Ritalin law targets schools, not docs
By Karen Pallarito
NEW YORK, Jul
25 (Reuters Health) - To reduce the inappropriate medication of
children with behavioral problems, a new Connecticut law takes aim
at the schoolhouse.
allows school medical staff to recommend that a child see a medical
practitioner and with parents' consent, teachers may consult with
a child's doctor. But it specifically forbids teachers, school psychologists
and other school officials from recommending that a child be prescribed
a psychotropic drug.
is the first state in the nation to pass a law targeting the alleged
practice by some school personnel of suggesting that an unruly student
take methylphenidate, which is most commonly known as Ritalin.
diagnosis is made and it's an appropriate diagnosis that Ritalin
be used, that's fine," said Rep. Lenny Winkler, lead sponsor
of the measure. "But I have also heard of many families approached
by the school system that their child cannot attend school if they're
not put on Ritalin," she told Reuters Health.
Winkler, a Republican
legislator who also works as an emergency room nurse, has seen "more
and more children on Ritalin, Prozac, Zoloft, Haldol, Thorazine...which
has really taken me aback completely."
is nationwide, she added, and many professionals agree.
now, parents and teachers are putting a lot of pressure on professionals
to throw some Ritalin at kids," Dr. Janice Hutchinson, a Washington,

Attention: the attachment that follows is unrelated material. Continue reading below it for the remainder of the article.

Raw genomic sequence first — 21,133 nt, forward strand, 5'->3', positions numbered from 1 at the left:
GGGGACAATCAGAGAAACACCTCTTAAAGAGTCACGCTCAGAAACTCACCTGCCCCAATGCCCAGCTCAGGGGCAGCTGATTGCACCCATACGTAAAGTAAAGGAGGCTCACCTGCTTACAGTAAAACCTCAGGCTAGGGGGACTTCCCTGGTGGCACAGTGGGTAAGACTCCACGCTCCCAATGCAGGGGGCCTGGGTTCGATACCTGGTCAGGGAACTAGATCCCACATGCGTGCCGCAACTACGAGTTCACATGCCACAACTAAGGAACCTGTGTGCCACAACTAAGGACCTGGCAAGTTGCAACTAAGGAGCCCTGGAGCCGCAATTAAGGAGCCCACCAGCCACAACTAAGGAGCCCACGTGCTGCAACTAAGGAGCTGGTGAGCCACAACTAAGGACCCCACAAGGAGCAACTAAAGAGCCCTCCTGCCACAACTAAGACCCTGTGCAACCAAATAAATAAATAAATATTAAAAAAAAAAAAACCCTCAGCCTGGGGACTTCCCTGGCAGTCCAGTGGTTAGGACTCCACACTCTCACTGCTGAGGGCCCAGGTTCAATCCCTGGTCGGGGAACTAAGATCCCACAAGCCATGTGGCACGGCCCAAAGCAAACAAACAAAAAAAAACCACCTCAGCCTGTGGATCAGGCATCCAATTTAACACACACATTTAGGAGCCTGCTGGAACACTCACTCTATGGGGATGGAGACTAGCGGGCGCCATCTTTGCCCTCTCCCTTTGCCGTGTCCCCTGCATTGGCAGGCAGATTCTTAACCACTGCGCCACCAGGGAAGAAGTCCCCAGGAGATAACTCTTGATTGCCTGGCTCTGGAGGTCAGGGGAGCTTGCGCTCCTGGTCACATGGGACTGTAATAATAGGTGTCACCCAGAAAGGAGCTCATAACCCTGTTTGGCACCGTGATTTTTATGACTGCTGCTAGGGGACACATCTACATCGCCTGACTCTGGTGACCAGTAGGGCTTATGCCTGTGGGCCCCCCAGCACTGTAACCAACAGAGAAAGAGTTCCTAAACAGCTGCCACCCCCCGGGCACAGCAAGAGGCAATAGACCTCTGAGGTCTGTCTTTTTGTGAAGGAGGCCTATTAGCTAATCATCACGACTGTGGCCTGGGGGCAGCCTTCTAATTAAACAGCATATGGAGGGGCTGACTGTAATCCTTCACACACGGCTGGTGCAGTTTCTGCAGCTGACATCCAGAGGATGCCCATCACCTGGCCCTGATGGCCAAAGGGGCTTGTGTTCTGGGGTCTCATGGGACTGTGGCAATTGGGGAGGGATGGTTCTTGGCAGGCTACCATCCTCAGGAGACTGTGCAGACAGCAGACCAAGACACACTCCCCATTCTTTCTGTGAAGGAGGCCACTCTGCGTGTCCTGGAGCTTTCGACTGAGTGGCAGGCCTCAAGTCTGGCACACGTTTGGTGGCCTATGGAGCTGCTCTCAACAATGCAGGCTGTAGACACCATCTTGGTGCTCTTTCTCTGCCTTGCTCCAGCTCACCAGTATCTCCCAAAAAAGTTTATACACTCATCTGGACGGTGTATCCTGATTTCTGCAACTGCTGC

DC-based pediatrician and child psychiatrist, told Reuters Health.
"I understand the frustrations that parents and teachers have
with a child that cannot attend, that cannot listen...but these
kids need more than [a] kind of an armchair diagnosis of ADHD (attention-deficit/hyperactivity
disorder) plus Ritalin for treatment," she said.
the Connecticut law is fair because it means a child "is going
to have a thorough evaluation by the appropriate professional."
Education Association does not take a position on the issue, but
Kevin Dwyer, past president of the National Association of School
Psychologists, told Reuters Health that the law seems "somewhat
redundant" since only physicians are licensed to prescribe
perceive it as a necessary law," he said. It should be the
responsibility of school psychologists and principals to say what
teachers should and should not do, he added.
Dwyer, who currently
serves as senior adviser for prevention and children's mental health
with National Mental Health Association in Alexandria, Virginia,
agrees that it is not only improper for teachers to recommend that
children take Ritalin, it is potentially detrimental.
agree that without a proper diagnosis, it is impossible to tell
whether a child who is acting out in class is suffering from attention-deficit/hyperactivity
disorder or some other medical, psychological or social problem.
as a member of a board of education, Winkler insists that she holds
educators in the highest regard. Despite what critics contend, she
still believes the law is a necessary one. Since the law's enactment
in June, Winkler has received calls from legislators in several
states interested in passing a similar ban.
not be prescribing drugs without a thorough diagnosis, but teachers
should not be setting the stage by telling the parent "that
Johnny has a problem and Johnny needs to be put on Ritalin,"
Premier Health Care - A rapidly
expanding state of the art health care facility helping
to create a drug free saner world through the delivery of the most
advanced health care system on the planet - CHIROPRACTIC
EXPECT MIRACLES - WE DO
Located: 105 Ave. De La Estrella, Ste. 1A
San Clemente, California